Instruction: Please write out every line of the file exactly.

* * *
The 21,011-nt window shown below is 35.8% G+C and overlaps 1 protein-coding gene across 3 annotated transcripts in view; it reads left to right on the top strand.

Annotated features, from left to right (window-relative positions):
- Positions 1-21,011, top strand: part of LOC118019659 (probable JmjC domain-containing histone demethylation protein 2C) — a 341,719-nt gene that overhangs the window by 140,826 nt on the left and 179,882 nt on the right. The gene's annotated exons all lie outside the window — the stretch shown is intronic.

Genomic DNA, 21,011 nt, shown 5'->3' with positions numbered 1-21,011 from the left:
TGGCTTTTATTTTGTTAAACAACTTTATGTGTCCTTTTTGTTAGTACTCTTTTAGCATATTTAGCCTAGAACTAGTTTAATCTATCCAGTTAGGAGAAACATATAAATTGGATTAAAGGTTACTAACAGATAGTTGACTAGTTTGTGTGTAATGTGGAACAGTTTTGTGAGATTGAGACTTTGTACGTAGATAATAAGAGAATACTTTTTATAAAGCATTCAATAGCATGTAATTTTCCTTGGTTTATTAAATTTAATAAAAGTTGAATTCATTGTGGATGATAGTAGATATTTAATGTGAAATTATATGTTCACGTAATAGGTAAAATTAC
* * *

The 21,011-nt window shown below is 35.8% G+C and overlaps 1 protein-coding gene across 3 annotated transcripts in view; it reads left to right on the top strand.

Annotated features, from left to right (window-relative positions):
- Positions 1-21,011, top strand: part of LOC118019659 (probable JmjC domain-containing histone demethylation protein 2C) — a 341,719-nt gene that overhangs the window by 140,826 nt on the left and 179,882 nt on the right. The gene's annotated exons all lie outside the window — the stretch shown is intronic.

Genomic DNA, 21,011 nt, shown 5'->3' with positions numbered 1-21,011 from the left:
TGGCTTTTATTTTGTTAAACAACTTTATGTGTCCTTTTTGTTAGTACTCTTTTAGCATATTTAGCCTAGAACTAGTTTAATCTATCCAGTTAGGAGAAACATATAAATTGGATTAAAGGTTACTAACAGATAGTTGACTAGTTTGTGTGTAATGTGGAACAGTTTTGTGAGATTGAGACTTTGTACGTAGATAATAAGAGAATACTTTTTATAAAGCATTCAATAGCATGTAATTTTCCTTGGTTTATTAAATTTAATAAAAGTTGAATTCATTGTGGATGATAGTAGATATTTAATGTGAAATTATATGTTCACGTAATAGGTAAAATTAC